Then Rav Miller discusses the value of suffering & yissurim before returning to the Chanukah story on pages 12-14, including the bitter & not-so-well-known end of the Chashmonai family—meaning, their descendants, not those who starred in the Chanukah saga.
Then Rav Miller returns to the theme of suffering and turns our attitudes on their heads.
We think of times of suffering as "bad" while easier times are "good."
But on page 16, Rav Miller reorients us:
Don’t think that! Those are the good old days!
That’s the best time of your life. That's the apex, the summit of your success.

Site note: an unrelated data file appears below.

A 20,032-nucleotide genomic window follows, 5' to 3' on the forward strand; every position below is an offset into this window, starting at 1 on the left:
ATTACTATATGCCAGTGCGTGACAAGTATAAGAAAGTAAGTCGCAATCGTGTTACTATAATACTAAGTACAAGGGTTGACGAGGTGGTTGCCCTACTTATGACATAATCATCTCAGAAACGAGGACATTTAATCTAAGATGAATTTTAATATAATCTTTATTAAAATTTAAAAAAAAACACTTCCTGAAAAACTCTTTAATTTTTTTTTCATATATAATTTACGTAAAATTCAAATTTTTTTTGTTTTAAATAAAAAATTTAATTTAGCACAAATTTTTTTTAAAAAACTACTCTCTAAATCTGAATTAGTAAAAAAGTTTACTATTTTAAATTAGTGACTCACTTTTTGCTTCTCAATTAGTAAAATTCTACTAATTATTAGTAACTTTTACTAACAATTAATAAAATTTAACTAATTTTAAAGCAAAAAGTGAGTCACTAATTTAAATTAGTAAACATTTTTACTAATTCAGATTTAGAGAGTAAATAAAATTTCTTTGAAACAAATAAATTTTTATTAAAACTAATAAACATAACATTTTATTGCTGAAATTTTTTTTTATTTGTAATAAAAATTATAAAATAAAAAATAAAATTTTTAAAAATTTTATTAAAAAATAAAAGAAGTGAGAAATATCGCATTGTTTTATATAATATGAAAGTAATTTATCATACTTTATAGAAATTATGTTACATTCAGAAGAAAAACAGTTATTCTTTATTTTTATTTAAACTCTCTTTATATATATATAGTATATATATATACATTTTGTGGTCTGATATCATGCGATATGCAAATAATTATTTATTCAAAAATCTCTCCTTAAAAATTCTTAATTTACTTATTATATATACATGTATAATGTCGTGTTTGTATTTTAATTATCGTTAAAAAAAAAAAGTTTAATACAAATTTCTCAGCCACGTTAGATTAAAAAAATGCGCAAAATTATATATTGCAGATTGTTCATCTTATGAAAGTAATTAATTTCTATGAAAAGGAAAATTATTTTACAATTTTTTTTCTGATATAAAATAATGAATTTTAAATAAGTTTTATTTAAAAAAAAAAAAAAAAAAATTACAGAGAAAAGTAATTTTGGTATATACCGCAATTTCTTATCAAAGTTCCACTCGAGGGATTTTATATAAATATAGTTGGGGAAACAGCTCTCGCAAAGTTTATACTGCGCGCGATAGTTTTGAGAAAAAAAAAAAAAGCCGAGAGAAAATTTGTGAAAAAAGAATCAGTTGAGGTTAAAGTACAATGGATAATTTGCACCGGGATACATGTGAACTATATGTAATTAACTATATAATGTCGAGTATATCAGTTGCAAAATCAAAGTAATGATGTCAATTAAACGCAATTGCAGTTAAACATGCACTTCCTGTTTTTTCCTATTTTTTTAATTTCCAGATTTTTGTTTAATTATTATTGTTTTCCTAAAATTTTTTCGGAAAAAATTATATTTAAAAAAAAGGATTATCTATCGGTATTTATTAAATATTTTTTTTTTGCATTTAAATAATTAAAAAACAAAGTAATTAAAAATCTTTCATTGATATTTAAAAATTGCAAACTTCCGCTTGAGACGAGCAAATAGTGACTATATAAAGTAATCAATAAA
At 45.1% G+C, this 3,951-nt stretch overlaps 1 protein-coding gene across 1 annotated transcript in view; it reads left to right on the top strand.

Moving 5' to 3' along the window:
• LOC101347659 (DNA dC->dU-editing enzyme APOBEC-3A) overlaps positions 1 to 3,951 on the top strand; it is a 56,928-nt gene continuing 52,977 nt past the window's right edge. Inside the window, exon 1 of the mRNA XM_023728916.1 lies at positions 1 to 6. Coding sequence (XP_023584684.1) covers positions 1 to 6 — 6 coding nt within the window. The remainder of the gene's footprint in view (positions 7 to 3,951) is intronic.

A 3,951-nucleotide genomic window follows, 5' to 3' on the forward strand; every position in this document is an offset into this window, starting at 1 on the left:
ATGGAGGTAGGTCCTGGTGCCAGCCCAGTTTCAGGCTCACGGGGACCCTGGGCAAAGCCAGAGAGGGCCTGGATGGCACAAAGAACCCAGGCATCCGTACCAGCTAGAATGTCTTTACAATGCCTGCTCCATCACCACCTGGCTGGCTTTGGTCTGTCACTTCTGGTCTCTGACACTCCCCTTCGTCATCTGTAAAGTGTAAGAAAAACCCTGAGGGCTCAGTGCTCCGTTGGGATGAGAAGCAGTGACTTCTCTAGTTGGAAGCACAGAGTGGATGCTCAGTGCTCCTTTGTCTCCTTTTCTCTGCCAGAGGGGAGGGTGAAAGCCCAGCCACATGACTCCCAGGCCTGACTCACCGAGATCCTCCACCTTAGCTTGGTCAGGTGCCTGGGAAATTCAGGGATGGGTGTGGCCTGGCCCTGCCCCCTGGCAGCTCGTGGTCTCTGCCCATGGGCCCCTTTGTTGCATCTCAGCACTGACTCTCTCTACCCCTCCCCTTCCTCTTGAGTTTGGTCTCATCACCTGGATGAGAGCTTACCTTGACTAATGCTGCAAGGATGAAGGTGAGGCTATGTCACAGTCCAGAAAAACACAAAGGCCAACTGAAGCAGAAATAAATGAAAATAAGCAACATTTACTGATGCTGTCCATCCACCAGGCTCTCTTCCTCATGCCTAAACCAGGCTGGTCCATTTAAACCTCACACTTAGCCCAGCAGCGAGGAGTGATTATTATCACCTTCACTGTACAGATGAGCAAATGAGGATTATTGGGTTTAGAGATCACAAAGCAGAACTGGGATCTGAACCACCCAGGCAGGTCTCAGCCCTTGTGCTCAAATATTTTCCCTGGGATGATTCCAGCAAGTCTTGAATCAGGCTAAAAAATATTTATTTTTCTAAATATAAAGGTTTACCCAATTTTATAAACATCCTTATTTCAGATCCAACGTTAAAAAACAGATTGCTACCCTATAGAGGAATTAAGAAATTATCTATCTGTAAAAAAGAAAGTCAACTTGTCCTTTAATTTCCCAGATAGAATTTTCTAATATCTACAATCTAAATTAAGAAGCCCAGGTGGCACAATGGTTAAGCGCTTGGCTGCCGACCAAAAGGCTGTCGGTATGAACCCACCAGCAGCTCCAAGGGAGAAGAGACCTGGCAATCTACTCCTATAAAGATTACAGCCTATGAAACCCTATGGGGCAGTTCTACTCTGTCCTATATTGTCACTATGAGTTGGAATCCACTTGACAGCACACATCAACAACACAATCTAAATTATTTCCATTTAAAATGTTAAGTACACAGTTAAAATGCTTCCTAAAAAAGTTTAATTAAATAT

Your throne in the next world is built on tzaar, on sacrifice and difficulties.
You’ll be sitting on a golden throne because you had to chew the earth with your teeth in order to arrive at even a little bit of success in avodas Hashem.
Whenever Rav Miller describes an event from Torah & tradition, he always adds details that bring it to life, and that is exactly what he does with Chanukah story.
Plus, a Q&A appears on the last page regarding why our Sages utilized weapons at times, but today, they don't.
This is a common misunderstanding when people look back and use Jews like the Maccabees, etc., as their role model for military values; it's taking the idea out of context. So Rav Miller clarifies it there.
You can see more of his views on the subject here (including how the young Rav Miller got a hold of his own father's gun, which almost ended in a tremendous loss for Am Yisrael):